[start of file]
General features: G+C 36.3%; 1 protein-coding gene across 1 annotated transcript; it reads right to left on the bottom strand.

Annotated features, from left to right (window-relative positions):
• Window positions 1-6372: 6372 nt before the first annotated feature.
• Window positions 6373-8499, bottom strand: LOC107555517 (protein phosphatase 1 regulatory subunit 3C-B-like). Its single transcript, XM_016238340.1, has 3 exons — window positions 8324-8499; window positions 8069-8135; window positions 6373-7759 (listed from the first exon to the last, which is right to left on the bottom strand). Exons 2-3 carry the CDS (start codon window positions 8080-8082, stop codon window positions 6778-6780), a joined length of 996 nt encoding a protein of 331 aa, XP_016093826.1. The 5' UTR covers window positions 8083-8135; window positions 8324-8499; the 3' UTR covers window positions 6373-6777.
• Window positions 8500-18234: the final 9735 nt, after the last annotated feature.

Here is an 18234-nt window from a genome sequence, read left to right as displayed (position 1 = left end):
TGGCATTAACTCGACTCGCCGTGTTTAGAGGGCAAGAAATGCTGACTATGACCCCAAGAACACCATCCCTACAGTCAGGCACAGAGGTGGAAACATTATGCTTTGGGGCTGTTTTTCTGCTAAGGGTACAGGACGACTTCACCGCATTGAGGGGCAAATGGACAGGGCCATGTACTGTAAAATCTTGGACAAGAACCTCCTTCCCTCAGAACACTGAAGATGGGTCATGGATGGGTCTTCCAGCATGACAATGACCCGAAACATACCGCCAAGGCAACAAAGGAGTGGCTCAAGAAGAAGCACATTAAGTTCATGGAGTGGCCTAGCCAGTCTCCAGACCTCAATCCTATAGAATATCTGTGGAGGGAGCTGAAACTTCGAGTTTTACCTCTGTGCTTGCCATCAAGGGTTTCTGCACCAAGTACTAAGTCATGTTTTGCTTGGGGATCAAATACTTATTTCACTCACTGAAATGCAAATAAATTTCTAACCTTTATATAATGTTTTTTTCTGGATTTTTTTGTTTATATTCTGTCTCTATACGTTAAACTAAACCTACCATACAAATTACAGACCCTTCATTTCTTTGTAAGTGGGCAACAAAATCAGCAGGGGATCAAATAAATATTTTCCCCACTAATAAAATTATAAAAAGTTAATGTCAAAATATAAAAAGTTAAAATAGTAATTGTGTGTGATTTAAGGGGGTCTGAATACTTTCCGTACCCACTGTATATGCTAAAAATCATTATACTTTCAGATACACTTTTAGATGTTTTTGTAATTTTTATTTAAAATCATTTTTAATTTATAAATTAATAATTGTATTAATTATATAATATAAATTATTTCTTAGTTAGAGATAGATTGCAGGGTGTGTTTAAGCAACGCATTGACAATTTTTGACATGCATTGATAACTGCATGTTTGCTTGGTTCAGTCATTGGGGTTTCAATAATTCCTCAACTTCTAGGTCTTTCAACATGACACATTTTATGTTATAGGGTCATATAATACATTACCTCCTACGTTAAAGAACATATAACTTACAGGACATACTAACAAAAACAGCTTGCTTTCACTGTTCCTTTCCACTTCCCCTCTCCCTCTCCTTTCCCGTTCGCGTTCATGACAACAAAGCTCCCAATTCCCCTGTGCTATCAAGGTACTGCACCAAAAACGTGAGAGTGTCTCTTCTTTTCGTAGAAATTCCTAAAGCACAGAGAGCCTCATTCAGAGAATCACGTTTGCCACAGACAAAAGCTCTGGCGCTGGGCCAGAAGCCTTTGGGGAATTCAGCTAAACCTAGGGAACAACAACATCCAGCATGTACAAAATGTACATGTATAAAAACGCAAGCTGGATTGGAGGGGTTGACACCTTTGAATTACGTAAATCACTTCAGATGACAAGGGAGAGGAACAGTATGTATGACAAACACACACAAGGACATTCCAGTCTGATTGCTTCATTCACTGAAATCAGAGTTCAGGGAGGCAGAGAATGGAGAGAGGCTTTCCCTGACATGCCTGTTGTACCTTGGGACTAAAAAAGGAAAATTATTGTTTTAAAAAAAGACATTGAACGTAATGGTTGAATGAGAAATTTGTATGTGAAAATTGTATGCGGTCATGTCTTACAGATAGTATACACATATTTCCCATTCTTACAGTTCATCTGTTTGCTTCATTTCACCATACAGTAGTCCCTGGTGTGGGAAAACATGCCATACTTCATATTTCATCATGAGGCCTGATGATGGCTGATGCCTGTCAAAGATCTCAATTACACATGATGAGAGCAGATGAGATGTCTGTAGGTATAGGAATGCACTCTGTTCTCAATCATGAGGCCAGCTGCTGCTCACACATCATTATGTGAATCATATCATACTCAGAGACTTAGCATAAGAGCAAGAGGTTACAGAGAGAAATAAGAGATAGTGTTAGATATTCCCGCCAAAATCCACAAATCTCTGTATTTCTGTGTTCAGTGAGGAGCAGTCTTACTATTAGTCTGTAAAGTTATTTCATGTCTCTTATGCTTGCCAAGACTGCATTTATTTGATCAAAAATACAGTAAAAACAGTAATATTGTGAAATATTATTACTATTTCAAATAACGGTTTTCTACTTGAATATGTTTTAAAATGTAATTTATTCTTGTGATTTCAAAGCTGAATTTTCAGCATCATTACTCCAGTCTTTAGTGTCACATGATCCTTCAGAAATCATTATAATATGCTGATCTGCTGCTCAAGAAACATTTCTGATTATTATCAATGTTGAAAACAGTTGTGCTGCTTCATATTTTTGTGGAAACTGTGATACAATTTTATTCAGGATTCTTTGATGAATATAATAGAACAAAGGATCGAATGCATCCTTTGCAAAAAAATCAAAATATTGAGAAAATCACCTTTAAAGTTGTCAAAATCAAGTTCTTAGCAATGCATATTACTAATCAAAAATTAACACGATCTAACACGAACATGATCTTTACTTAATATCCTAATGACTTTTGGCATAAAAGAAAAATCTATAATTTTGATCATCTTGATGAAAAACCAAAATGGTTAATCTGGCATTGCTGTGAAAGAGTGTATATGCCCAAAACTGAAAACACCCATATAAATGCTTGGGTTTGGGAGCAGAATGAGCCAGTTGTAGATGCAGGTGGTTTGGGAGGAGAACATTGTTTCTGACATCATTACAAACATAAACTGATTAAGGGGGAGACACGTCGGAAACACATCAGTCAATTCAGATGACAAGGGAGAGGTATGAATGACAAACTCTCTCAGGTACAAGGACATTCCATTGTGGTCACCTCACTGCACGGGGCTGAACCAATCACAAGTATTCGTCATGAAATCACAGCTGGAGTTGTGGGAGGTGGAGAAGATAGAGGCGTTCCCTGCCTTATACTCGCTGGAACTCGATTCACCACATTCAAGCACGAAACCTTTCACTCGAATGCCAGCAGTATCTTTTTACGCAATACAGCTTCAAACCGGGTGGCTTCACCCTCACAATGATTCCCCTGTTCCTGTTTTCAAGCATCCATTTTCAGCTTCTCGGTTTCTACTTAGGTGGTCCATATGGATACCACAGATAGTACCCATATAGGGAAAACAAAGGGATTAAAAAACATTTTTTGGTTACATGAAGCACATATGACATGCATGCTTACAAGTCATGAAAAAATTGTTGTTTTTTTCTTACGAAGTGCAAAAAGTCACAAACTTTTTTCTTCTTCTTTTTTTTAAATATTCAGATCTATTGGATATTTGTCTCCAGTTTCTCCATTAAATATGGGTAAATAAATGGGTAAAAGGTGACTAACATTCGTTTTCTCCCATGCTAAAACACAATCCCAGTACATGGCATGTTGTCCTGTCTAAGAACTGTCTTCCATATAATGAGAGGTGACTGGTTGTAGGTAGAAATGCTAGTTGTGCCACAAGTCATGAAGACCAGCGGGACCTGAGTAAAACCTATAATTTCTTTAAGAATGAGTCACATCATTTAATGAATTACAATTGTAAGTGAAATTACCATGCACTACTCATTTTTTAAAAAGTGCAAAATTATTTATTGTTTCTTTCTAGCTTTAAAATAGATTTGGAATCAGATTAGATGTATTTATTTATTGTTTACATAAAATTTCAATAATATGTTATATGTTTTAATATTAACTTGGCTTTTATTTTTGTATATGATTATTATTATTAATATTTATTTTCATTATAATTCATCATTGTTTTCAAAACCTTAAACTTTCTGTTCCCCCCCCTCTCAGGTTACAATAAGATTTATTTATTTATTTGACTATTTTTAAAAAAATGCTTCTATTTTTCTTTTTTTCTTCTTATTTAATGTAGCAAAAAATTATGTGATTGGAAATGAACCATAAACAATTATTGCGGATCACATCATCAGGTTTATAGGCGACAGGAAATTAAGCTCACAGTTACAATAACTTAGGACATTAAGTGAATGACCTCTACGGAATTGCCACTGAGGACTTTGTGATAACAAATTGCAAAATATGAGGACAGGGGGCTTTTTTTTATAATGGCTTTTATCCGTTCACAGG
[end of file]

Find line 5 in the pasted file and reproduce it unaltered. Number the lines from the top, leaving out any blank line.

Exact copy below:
• Window positions 8500-18234: the final 9735 nt, after the last annotated feature.